Deepak Joshi

And if there is suspicion of violation… While The IT-department has said that the BBC’s violations of transfer pricing rules has been going on ‘for a long time,’ Ranina is of the opinion that if that were true, the taxmen should have initiated transfer pricing audits, completed the assessment, and allowed the BBC to go into appeal at a tribunal.

“No room for a survey at this point of time because this is a matter of all the documents being with them,” he added.

ADVERTISEMENTREMOVE AD

How Have Indian Authorities Usually Dealt With Transfer Pricing Cases Before This?

In a transfer pricing case involving Olympus Medical Systems India, a subsidiary of Olympus Corp, (India vs Olympus Medical Systems India Pvt. Ltd. 2022), this is how the authorities initiated action:

  • A transfer pricing audit was initiated by the tax authorities 

  • The audit led to an assessment being issued by the tax authority

  • The case was then heard in an Income Tax Appellate Tribunal of India which held that the entity should submit audited financials of its associated companies and failure to do so would lead the tax authority to use the residual profit split method to determine the arm's length principle (ALP)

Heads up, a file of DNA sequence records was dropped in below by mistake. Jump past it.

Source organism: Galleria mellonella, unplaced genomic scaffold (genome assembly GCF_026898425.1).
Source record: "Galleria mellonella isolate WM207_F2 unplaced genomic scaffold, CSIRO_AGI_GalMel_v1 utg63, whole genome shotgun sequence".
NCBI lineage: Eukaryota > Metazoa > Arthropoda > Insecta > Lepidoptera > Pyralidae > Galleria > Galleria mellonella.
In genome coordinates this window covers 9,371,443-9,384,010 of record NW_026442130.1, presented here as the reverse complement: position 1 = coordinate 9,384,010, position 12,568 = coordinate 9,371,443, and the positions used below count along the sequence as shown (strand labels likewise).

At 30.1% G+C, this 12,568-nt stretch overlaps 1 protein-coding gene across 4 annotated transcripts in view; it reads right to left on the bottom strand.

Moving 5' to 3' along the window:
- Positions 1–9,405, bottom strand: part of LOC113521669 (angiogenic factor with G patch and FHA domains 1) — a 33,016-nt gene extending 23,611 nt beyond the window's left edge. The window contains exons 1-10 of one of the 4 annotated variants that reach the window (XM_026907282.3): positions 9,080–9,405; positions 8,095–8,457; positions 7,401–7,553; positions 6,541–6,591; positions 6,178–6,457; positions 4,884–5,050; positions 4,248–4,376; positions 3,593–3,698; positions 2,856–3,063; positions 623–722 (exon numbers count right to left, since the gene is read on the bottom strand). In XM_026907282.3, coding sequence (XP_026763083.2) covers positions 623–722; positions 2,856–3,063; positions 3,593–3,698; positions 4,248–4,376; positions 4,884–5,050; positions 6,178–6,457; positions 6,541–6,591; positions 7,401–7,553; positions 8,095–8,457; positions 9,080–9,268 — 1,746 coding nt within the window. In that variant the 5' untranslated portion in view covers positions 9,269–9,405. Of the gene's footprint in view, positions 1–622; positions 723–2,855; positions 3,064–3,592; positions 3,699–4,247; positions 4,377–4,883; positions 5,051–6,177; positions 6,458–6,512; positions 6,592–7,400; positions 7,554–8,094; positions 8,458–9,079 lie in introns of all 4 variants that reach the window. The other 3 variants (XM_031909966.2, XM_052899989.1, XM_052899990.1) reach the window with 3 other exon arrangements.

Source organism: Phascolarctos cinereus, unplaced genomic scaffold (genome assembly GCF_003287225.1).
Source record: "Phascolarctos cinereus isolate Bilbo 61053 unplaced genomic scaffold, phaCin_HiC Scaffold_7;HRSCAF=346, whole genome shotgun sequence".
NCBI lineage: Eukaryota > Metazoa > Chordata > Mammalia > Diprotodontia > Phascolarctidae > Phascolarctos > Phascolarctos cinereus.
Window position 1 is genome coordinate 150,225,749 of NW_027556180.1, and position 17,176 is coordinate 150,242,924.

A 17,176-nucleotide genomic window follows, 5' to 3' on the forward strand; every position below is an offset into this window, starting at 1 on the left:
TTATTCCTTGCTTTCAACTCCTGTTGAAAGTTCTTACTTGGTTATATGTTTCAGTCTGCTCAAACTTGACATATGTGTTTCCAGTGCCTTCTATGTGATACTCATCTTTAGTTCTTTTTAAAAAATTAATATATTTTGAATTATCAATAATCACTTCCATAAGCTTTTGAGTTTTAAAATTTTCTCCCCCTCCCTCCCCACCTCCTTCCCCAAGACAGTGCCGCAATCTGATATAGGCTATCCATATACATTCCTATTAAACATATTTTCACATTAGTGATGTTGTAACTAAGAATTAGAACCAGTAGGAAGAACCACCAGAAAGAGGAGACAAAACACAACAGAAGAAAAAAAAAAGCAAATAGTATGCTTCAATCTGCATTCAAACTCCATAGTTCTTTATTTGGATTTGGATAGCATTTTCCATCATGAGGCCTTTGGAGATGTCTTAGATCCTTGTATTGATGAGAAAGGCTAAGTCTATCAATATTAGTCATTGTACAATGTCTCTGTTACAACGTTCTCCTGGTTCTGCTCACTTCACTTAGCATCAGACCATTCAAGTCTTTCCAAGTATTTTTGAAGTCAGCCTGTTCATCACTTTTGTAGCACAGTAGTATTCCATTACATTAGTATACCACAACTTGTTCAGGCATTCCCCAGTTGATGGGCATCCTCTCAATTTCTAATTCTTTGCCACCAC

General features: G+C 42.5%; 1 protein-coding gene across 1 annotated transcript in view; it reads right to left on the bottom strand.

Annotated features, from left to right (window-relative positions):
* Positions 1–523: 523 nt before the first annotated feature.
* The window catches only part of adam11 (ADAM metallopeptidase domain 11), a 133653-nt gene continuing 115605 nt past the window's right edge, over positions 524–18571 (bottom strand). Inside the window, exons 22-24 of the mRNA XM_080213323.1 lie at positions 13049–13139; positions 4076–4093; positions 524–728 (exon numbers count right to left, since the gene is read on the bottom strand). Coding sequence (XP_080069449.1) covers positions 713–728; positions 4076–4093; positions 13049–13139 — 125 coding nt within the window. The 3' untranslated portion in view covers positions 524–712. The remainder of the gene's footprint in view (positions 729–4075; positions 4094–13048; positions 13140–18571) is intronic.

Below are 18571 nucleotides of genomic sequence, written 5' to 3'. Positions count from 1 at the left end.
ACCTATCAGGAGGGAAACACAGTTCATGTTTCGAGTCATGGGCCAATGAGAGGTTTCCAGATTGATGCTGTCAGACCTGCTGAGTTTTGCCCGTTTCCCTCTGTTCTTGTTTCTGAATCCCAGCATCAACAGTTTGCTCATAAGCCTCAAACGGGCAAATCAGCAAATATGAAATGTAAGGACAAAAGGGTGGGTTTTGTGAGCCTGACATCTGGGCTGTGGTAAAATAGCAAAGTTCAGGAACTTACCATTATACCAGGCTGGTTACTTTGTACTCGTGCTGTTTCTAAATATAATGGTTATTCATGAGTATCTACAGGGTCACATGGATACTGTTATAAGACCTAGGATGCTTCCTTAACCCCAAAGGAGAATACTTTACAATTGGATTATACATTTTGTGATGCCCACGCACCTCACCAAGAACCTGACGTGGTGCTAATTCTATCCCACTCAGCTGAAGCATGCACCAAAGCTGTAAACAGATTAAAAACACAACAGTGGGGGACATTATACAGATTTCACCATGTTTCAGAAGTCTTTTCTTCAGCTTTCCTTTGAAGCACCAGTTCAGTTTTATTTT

In another transfer pricing case in India involving Kellogg (India vs Kellogg India Private Limited, 2022):

  • The proceedings in the tribunal was based on a ‘transfer pricing report’ prepared by the company

  • The Income Tax department issued an ‘assessment’ based on the report

  • The tribunal ruled in favour of the Indian entity, stating that no adjustment to the arm's length principle (ALP) was required to be made

(With inputs from NDTV, ITR, and Corporate Finance Institute.)

(At The Quint, we are answerable only to our audience. Play an active role in shaping our journalism by becoming a member. Because the truth is worth it.)